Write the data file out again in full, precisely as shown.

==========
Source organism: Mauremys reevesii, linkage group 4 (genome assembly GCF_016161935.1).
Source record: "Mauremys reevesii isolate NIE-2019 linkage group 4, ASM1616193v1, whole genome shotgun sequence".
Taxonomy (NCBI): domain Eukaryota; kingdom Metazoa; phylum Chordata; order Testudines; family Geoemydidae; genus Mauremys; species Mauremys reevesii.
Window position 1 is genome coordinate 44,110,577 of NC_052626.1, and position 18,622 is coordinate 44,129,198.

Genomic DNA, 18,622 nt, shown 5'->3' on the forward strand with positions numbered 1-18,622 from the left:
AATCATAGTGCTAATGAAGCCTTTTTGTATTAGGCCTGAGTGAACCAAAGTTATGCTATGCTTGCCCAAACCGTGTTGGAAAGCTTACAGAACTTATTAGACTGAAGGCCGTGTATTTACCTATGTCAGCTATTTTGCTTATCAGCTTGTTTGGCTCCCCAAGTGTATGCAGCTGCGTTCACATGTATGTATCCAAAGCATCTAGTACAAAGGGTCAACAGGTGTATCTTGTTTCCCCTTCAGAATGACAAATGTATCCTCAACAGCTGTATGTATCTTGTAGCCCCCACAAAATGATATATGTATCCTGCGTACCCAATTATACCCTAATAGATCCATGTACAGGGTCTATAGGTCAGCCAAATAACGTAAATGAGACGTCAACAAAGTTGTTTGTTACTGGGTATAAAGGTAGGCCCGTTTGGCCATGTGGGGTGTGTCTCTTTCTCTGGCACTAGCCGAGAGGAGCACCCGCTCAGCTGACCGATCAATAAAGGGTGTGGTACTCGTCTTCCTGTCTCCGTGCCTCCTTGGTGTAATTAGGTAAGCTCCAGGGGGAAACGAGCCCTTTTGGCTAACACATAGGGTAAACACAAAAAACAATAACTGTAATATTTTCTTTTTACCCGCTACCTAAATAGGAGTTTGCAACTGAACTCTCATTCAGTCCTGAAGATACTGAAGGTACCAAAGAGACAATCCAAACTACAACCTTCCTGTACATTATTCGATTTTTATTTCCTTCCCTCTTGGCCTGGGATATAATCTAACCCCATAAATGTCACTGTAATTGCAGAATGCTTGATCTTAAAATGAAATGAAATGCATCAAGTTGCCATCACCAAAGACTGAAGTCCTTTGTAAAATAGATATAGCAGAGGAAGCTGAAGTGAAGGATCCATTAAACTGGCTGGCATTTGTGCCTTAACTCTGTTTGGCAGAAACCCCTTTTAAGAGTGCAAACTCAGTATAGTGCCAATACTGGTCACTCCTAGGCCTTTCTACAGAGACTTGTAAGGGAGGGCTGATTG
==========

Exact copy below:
Source organism: Mauremys reevesii, linkage group 4 (genome assembly GCF_016161935.1).
Source record: "Mauremys reevesii isolate NIE-2019 linkage group 4, ASM1616193v1, whole genome shotgun sequence".
Taxonomy (NCBI): domain Eukaryota; kingdom Metazoa; phylum Chordata; order Testudines; family Geoemydidae; genus Mauremys; species Mauremys reevesii.
Window position 1 is genome coordinate 44,110,577 of NC_052626.1, and position 18,622 is coordinate 44,129,198.

Genomic DNA, 18,622 nt, shown 5'->3' on the forward strand with positions numbered 1-18,622 from the left:
AATCATAGTGCTAATGAAGCCTTTTTGTATTAGGCCTGAGTGAACCAAAGTTATGCTATGCTTGCCCAAACCGTGTTGGAAAGCTTACAGAACTTATTAGACTGAAGGCCGTGTATTTACCTATGTCAGCTATTTTGCTTATCAGCTTGTTTGGCTCCCCAAGTGTATGCAGCTGCGTTCACATGTATGTATCCAAAGCATCTAGTACAAAGGGTCAACAGGTGTATCTTGTTTCCCCTTCAGAATGACAAATGTATCCTCAACAGCTGTATGTATCTTGTAGCCCCCACAAAATGATATATGTATCCTGCGTACCCAATTATACCCTAATAGATCCATGTACAGGGTCTATAGGTCAGCCAAATAACGTAAATGAGACGTCAACAAAGTTGTTTGTTACTGGGTATAAAGGTAGGCCCGTTTGGCCATGTGGGGTGTGTCTCTTTCTCTGGCACTAGCCGAGAGGAGCACCCGCTCAGCTGACCGATCAATAAAGGGTGTGGTACTCGTCTTCCTGTCTCCGTGCCTCCTTGGTGTAATTAGGTAAGCTCCAGGGGGAAACGAGCCCTTTTGGCTAACACATAGGGTAAACACAAAAAACAATAACTGTAATATTTTCTTTTTACCCGCTACCTAAATAGGAGTTTGCAACTGAACTCTCATTCAGTCCTGAAGATACTGAAGGTACCAAAGAGACAATCCAAACTACAACCTTCCTGTACATTATTCGATTTTTATTTCCTTCCCTCTTGGCCTGGGATATAATCTAACCCCATAAATGTCACTGTAATTGCAGAATGCTTGATCTTAAAATGAAATGAAATGCATCAAGTTGCCATCACCAAAGACTGAAGTCCTTTGTAAAATAGATATAGCAGAGGAAGCTGAAGTGAAGGATCCATTAAACTGGCTGGCATTTGTGCCTTAACTCTGTTTGGCAGAAACCCCTTTTAAGAGTGCAAACTCAGTATAGTGCCAATACTGGTCACTCCTAGGCCTTTCTACAGAGACTTGTAAGGGAGGGCTGATTG